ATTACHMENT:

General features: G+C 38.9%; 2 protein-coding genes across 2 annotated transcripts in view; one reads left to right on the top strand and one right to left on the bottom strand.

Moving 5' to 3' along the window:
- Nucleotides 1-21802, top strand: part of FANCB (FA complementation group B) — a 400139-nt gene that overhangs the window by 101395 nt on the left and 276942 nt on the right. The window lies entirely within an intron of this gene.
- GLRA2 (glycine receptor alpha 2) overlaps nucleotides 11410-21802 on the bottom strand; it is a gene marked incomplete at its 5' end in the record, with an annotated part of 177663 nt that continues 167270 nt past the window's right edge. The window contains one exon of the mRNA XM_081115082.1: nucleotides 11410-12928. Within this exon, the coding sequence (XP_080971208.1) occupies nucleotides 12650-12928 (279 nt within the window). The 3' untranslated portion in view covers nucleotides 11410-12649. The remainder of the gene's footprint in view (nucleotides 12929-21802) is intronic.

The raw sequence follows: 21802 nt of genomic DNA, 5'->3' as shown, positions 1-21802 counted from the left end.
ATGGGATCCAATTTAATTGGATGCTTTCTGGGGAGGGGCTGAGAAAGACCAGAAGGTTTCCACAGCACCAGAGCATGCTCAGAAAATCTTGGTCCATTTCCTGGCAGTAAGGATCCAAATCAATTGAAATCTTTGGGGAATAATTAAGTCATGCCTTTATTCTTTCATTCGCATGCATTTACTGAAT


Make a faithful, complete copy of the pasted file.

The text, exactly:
General features: G+C 38.9%; 2 protein-coding genes across 2 annotated transcripts in view; one reads left to right on the top strand and one right to left on the bottom strand.

Moving 5' to 3' along the window:
- Nucleotides 1-21802, top strand: part of FANCB (FA complementation group B) — a 400139-nt gene that overhangs the window by 101395 nt on the left and 276942 nt on the right. The window lies entirely within an intron of this gene.
- GLRA2 (glycine receptor alpha 2) overlaps nucleotides 11410-21802 on the bottom strand; it is a gene marked incomplete at its 5' end in the record, with an annotated part of 177663 nt that continues 167270 nt past the window's right edge. The window contains one exon of the mRNA XM_081115082.1: nucleotides 11410-12928. Within this exon, the coding sequence (XP_080971208.1) occupies nucleotides 12650-12928 (279 nt within the window). The 3' untranslated portion in view covers nucleotides 11410-12649. The remainder of the gene's footprint in view (nucleotides 12929-21802) is intronic.

The raw sequence follows: 21802 nt of genomic DNA, 5'->3' as shown, positions 1-21802 counted from the left end.
ATGGGATCCAATTTAATTGGATGCTTTCTGGGGAGGGGCTGAGAAAGACCAGAAGGTTTCCACAGCACCAGAGCATGCTCAGAAAATCTTGGTCCATTTCCTGGCAGTAAGGATCCAAATCAATTGAAATCTTTGGGGAATAATTAAGTCATGCCTTTATTCTTTCATTCGCATGCATTTACTGAAT